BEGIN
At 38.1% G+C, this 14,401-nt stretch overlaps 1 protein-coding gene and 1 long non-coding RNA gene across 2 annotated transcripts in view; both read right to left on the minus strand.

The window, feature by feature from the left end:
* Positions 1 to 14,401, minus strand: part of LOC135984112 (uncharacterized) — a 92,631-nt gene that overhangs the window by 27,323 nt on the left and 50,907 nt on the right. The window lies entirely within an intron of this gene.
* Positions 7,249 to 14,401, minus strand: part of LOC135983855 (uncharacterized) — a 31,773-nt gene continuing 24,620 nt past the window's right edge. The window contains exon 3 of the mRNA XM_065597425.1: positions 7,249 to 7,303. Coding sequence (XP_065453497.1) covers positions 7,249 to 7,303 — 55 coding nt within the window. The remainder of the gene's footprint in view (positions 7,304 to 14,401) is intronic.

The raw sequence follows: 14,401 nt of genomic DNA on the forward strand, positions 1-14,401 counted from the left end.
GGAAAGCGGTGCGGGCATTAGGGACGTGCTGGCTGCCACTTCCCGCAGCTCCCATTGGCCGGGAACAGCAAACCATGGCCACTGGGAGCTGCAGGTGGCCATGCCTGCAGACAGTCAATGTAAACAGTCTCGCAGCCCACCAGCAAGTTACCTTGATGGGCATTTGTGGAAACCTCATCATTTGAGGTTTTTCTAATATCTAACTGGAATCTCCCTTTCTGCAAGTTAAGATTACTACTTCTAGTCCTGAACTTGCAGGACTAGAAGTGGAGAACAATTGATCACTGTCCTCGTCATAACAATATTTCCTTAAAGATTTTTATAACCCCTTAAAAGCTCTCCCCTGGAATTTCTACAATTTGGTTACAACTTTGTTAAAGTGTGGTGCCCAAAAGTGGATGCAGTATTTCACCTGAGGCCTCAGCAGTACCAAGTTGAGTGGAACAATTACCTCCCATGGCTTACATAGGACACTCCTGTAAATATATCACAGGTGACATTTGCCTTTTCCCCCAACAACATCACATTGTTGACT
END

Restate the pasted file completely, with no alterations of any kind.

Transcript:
At 38.1% G+C, this 14,401-nt stretch overlaps 1 protein-coding gene and 1 long non-coding RNA gene across 2 annotated transcripts in view; both read right to left on the minus strand.

The window, feature by feature from the left end:
* Positions 1 to 14,401, minus strand: part of LOC135984112 (uncharacterized) — a 92,631-nt gene that overhangs the window by 27,323 nt on the left and 50,907 nt on the right. The window lies entirely within an intron of this gene.
* Positions 7,249 to 14,401, minus strand: part of LOC135983855 (uncharacterized) — a 31,773-nt gene continuing 24,620 nt past the window's right edge. The window contains exon 3 of the mRNA XM_065597425.1: positions 7,249 to 7,303. Coding sequence (XP_065453497.1) covers positions 7,249 to 7,303 — 55 coding nt within the window. The remainder of the gene's footprint in view (positions 7,304 to 14,401) is intronic.

The raw sequence follows: 14,401 nt of genomic DNA on the forward strand, positions 1-14,401 counted from the left end.
GGAAAGCGGTGCGGGCATTAGGGACGTGCTGGCTGCCACTTCCCGCAGCTCCCATTGGCCGGGAACAGCAAACCATGGCCACTGGGAGCTGCAGGTGGCCATGCCTGCAGACAGTCAATGTAAACAGTCTCGCAGCCCACCAGCAAGTTACCTTGATGGGCATTTGTGGAAACCTCATCATTTGAGGTTTTTCTAATATCTAACTGGAATCTCCCTTTCTGCAAGTTAAGATTACTACTTCTAGTCCTGAACTTGCAGGACTAGAAGTGGAGAACAATTGATCACTGTCCTCGTCATAACAATATTTCCTTAAAGATTTTTATAACCCCTTAAAAGCTCTCCCCTGGAATTTCTACAATTTGGTTACAACTTTGTTAAAGTGTGGTGCCCAAAAGTGGATGCAGTATTTCACCTGAGGCCTCAGCAGTACCAAGTTGAGTGGAACAATTACCTCCCATGGCTTACATAGGACACTCCTGTAAATATATCACAGGTGACATTTGCCTTTTCCCCCAACAACATCACATTGTTGACT